RS: That’s really cool. I think that flexibility and able to handle many genres is the sign of a talented musician and someone who will be around for a while. Does this same flexibility apply to your DJ sets? What kind of music do you play in your live sets? Francis Preve: When it comes to DJing, that’s where the focus really shines through. I only started DJing a year or so ago and it’s really helped me to zero in on the music that moves me. When I’m doing a set, I only play tracks that I love, which can be a little risky, cause if the crowd doesn’t dig it, it’s really hard to not take it personally. Fortunately, people have really responded well to my sets. Touch wood. I play a lot of European and/or underground stuff like Dave Spoon, Mark Knight, Nic Fanciulli, Jimpster, Deadmau5, Richard Dinsdale, and such. I’m really getting into Switch – and that whole “fidget house” subset these days. He’s my new favorite ’cause his mixes are so thoroughly insane, sonically.
RS: On that European tip, you are working with Joe on a remix of a new Martijn Ten Velden. Do you approach a European record any
differently than you approach a US project? Francis Preve: Sort of. It’s really important to treat artful underground tracks with a lot of respect. I hate when a great track gets cheapened by a by-the-numbers mainstream mix. So when Joe and I tackled Martijn’s “I Wish You Would,” we really wanted to deliver a mix that Martijn himself would dig, but that still makes sense for the US market. We also just did a mix for (John) Creamer’s next single that’s really unique, combining elements of tech, electro and retronica 80s sounds. I’m loving that one right now.
RS: Speaking of retronica, you have an interesting link to the Scissor Sisters. Care to share? Francis Preve: Wow. You really do your homework, Ron! My first bandmate and best friend in high school was Brendon Sibley, who you might remember from the remix team Nikolaos & Sibley. We had a band called Sons and Lovers, that was managed by Neil Harris. Then Neil managed my boy band “Beat Goes Bang”. When he moved to ffrr, he signed me to that production deal I was talking about earlier. Neil discovered and manages the Scissor Sisters. It’s amazing, he’s really the guy who “discovered” me when I was a kid. We’re still good friends to this day…
RS: When you’re DJing, are you spinning on vinyl, CD, or laptop? Francis Preve: Laptop. It’s really the future of DJing, though I have much respect for the history of the art. So many of the top guys have switched to laptops and Ableton Live – Gabriel & Dresden, Paul Van Dyk, Pete Tong, Sasha – it just makes for a cooler set, since you can do so much more with the tracks.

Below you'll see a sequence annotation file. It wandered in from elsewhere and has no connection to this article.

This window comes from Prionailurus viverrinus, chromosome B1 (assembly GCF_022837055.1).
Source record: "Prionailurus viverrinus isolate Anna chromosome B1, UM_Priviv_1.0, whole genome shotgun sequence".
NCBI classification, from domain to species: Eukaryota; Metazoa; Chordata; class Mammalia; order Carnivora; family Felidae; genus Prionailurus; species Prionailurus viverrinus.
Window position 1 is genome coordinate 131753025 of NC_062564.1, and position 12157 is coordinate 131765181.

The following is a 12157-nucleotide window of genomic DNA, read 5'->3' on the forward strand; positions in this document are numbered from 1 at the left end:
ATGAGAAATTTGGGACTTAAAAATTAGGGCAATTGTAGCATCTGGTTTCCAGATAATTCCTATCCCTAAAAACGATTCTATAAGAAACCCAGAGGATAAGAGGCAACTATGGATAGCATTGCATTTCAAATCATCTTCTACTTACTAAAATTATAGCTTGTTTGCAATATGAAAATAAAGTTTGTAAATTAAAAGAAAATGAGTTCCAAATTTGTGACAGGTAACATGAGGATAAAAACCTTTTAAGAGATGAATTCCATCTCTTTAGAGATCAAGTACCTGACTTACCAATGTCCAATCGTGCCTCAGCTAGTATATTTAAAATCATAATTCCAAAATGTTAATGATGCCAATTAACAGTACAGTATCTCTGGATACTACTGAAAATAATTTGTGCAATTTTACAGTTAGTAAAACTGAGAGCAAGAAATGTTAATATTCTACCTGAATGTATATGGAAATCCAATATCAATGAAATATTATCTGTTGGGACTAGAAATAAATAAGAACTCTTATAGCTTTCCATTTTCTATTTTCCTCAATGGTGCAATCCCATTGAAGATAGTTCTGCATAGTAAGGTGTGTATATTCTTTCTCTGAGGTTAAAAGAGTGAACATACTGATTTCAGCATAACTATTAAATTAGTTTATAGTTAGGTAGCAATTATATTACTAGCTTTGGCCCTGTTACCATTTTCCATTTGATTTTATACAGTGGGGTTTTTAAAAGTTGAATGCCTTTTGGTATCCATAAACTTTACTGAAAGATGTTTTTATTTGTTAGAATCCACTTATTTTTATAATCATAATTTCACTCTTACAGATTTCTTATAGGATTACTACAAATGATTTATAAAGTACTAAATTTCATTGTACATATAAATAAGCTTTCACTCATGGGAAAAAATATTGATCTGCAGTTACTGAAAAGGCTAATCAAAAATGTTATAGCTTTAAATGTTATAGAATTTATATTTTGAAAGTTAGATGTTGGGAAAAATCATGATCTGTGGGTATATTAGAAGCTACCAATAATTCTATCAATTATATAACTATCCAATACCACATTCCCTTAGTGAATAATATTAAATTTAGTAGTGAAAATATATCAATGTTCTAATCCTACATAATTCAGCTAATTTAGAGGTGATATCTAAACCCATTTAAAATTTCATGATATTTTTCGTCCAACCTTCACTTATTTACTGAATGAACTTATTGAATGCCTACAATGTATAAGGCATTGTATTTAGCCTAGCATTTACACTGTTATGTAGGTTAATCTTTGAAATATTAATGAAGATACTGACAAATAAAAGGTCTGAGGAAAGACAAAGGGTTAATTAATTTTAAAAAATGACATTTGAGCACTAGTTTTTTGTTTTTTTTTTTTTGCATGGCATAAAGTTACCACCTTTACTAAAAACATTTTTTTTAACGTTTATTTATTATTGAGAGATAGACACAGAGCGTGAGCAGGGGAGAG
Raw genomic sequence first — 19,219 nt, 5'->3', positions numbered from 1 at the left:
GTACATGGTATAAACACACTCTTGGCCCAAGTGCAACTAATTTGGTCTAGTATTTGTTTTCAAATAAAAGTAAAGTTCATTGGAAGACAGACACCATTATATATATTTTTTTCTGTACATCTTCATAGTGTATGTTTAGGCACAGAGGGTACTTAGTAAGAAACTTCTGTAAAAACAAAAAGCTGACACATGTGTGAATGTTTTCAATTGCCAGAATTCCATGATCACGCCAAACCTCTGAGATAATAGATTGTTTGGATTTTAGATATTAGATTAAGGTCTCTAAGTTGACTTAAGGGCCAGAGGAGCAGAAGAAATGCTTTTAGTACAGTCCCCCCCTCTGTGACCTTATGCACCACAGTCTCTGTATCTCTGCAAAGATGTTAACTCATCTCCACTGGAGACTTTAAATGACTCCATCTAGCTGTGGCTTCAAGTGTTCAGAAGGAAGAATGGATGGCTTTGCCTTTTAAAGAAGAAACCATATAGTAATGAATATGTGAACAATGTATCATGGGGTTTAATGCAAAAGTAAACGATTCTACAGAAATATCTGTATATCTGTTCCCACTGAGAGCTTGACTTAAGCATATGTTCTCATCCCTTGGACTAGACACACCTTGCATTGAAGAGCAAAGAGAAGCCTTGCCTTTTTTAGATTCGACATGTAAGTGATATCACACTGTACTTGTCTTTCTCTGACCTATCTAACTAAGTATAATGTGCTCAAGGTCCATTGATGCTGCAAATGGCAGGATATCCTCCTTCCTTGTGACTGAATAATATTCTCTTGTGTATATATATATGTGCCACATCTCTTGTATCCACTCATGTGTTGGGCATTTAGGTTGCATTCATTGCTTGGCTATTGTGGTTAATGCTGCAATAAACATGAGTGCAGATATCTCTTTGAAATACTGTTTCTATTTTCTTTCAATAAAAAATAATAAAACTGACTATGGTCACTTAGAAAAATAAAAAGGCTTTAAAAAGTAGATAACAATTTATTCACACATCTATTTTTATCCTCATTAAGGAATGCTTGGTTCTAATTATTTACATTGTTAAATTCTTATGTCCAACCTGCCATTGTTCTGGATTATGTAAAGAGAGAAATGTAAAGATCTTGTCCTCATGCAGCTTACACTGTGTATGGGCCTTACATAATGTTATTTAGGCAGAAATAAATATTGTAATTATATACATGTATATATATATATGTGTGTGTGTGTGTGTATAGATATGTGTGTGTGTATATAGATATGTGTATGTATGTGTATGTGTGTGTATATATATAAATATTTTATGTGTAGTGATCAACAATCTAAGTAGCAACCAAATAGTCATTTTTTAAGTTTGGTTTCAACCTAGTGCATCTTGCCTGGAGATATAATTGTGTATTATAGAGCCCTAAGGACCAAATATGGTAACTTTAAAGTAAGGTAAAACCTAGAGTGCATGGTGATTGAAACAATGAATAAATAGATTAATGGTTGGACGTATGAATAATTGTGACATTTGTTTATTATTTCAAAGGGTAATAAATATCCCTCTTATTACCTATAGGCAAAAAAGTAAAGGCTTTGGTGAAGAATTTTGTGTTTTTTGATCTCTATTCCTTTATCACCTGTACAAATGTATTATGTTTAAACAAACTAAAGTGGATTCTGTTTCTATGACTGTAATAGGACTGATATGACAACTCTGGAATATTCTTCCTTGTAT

RS: Do you ever get resistance from other DJs, for using a laptop? Francis Preve: Sometimes. But really, it’s the year 2007. I don’t ride a horse to work anymore either.
RS: What would you like to say to all of your fans out there? Francis Preve: Honestly, I just want to thank the people out there who understand what I’m trying to accomplish musically. I mean, without an
audience supporting you through your gigs and remixes, where are you? I am so grateful to these folks, because they make me possible. And to all the budding remixers and DJs out there… Do not be afraid to follow your dream, despite all the challenges. Every dance artist who has made it has done so by simply staying true to their own dream. Stick with it long enough and you will succeed.
Making the move from writing to DJing and producing may seem like an odd transition, but when you consider the career arcs of Dave Dresden, Bill Coleman, and Joe Bermudez, it starts to make more sense. As contributing editor for Keyboard magazine and writer of three books, Francis Preve covers the latest technologies. As a sound designer for Korg and Ableton, he creates the sounds that other producers use. As a producer, he has worked with circuit DJ Roland Belmares and commercial DJ Joe Bermudez. With a diverse range of styles from tech to discohouse to pop, Francis Preve is one to watch as a rising star in the electronica world set to explode on the international scene.
DJ Ron Slomowicz: Producer. Musician. Writer. Remixer. Programmer. How did you get started in the music world? Francis Preve: My first break in the music world, as such, was in a boy band during the 80s called “Beat Goes Bang.” We had the usual label-inflicted horror stories and ultimately broke up, though we did have the dubious distinction of performing the theme song for “Don’t Tell Mom The Babysitter’s Dead” – a cover of Tommy James’ “Dragging The Line.” That experience taught me tons of things about the music industry and made me realize that focusing on remixing and production was more in line with my musical meanderings.